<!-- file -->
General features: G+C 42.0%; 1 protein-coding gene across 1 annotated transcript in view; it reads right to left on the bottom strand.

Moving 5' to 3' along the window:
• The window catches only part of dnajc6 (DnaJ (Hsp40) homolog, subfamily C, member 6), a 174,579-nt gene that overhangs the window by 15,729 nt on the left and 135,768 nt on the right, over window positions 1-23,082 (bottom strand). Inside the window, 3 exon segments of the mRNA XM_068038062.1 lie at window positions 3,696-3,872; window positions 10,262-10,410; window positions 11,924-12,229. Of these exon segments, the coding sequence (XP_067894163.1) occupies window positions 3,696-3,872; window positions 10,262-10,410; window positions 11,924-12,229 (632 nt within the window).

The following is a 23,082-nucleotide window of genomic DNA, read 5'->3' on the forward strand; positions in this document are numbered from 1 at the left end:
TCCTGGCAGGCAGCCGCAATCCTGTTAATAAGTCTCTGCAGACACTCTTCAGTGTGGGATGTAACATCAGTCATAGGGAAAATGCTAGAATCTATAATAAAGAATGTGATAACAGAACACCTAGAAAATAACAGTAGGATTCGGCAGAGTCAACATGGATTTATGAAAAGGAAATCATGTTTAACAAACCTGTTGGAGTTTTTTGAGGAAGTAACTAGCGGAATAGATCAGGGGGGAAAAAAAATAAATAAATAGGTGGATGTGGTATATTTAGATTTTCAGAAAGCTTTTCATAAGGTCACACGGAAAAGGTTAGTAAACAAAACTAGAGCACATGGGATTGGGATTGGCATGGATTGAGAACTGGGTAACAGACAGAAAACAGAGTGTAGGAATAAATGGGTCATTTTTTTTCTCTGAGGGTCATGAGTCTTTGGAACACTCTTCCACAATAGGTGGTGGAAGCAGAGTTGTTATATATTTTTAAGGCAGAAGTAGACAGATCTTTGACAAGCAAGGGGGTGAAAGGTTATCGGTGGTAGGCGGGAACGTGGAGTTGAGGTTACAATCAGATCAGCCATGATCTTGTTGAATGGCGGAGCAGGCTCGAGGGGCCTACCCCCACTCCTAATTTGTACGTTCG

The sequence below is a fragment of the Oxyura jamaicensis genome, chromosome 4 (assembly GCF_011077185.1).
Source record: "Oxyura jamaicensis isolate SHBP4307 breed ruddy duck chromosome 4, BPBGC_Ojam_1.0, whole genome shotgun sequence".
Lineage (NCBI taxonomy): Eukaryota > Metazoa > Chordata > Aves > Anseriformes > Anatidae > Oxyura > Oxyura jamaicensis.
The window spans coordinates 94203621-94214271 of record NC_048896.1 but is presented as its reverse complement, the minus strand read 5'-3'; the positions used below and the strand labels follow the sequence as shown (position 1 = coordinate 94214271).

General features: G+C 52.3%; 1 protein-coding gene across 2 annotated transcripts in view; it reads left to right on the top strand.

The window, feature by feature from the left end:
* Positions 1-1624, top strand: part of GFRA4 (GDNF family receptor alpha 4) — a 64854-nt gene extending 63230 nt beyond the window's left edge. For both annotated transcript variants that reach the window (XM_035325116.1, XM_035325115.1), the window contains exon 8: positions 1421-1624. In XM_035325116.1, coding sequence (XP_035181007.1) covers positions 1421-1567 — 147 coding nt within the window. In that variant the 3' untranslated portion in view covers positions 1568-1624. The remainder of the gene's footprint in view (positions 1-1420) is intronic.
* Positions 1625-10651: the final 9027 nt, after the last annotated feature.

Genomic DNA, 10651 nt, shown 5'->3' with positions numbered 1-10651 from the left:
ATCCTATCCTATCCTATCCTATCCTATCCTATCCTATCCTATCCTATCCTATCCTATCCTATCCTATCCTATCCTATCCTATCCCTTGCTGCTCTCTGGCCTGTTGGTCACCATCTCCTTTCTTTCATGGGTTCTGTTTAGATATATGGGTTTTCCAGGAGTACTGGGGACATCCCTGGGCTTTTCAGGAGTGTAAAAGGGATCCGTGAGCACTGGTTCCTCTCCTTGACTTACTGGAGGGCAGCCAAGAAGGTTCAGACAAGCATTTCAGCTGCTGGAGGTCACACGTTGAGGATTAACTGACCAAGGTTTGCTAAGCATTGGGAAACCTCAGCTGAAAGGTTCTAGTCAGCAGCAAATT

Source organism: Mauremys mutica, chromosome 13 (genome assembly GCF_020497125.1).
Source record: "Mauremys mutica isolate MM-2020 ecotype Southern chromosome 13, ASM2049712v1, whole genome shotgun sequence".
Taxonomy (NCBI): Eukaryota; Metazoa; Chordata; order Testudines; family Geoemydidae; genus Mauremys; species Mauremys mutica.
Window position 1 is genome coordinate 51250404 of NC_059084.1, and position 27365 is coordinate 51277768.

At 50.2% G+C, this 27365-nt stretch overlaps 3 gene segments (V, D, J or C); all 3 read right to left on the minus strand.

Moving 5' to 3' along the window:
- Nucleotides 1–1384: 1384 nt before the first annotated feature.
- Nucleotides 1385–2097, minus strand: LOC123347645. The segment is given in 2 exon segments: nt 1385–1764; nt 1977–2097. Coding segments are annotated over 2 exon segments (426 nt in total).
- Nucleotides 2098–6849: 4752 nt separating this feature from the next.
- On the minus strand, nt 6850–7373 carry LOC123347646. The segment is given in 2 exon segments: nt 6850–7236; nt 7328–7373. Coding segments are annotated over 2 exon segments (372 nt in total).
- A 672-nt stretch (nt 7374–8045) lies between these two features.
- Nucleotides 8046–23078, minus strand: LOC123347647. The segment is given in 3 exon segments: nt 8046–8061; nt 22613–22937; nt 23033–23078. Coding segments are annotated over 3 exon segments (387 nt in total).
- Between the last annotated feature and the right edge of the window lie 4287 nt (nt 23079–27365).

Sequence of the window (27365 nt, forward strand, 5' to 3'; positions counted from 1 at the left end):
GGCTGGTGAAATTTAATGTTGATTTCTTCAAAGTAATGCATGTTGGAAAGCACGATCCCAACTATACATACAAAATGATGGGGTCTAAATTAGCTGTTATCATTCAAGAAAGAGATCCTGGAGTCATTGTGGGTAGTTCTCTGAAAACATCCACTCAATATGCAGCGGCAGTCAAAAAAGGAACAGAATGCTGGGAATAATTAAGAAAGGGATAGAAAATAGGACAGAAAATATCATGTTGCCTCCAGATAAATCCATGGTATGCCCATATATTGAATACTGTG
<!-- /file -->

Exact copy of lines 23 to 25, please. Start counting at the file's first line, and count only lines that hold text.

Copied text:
- Nucleotides 1385–2097, minus strand: LOC123347645. The segment is given in 2 exon segments: nt 1385–1764; nt 1977–2097. Coding segments are annotated over 2 exon segments (426 nt in total).
- Nucleotides 2098–6849: 4752 nt separating this feature from the next.
- On the minus strand, nt 6850–7373 carry LOC123347646. The segment is given in 2 exon segments: nt 6850–7236; nt 7328–7373. Coding segments are annotated over 2 exon segments (372 nt in total).